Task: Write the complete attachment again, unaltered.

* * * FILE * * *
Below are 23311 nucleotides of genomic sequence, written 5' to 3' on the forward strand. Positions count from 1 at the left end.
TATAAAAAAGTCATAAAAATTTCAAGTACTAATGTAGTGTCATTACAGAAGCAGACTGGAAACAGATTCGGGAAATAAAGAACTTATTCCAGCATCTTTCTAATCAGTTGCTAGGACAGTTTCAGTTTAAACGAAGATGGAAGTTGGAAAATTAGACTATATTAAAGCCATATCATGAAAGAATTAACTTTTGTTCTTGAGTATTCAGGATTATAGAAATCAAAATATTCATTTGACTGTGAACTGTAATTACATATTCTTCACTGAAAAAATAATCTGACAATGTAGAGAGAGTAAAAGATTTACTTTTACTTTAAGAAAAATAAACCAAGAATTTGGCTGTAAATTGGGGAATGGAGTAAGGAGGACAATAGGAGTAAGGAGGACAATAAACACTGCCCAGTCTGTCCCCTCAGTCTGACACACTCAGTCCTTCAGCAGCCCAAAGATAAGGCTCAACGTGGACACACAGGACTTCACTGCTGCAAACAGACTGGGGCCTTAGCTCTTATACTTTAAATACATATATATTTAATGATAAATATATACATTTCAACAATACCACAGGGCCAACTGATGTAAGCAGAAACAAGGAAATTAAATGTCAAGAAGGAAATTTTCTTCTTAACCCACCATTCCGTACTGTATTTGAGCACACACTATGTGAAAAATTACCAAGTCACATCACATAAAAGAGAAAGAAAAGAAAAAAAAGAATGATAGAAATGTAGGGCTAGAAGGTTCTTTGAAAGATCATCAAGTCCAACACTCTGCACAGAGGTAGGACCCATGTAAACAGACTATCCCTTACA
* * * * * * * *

Below are 23311 nucleotides of genomic sequence, written 5' to 3' on the forward strand. Positions count from 1 at the left end.
TATAAAAAAGTCATAAAAATTTCAAGTACTAATGTAGTGTCATTACAGAAGCAGACTGGAAACAGATTCGGGAAATAAAGAACTTATTCCAGCATCTTTCTAATCAGTTGCTAGGACAGTTTCAGTTTAAACGAAGATGGAAGTTGGAAAATTAGACTATATTAAAGCCATATCATGAAAGAATTAACTTTTGTTCTTGAGTATTCAGGATTATAGAAATCAAAATATTCATTTGACTGTGAACTGTAATTACATATTCTTCACTGAAAAAATAATCTGACAATGTAGAGAGAGTAAAAGATTTACTTTTACTTTAAGAAAAATAAACCAAGAATTTGGCTGTAAATTGGGGAATGGAGTAAGGAGGACAATAGGAGTAAGGAGGACAATAAACACTGCCCAGTCTGTCCCCTCAGTCTGACACACTCAGTCCTTCAGCAGCCCAAAGATAAGGCTCAACGTGGACACACAGGACTTCACTGCTGCAAACAGACTGGGGCCTTAGCTCTTATACTTTAAATACATATATATTTAATGATAAATATATACATTTCAACAATACCACAGGGCCAACTGATGTAAGCAGAAACAAGGAAATTAAATGTCAAGAAGGAAATTTTCTTCTTAACCCACCATTCCGTACTGTATTTGAGCACACACTATGTGAAAAATTACCAAGTCACATCACATAAAAGAGAAAGAAAAGAAAAAAAAGAATGATAGAAATGTAGGGCTAGAAGGTTCTTTGAAAGATCATCAAGTCCAACACTCTGCACAGAGGTAGGACCCATGTAAACAGACTATCCCTTACA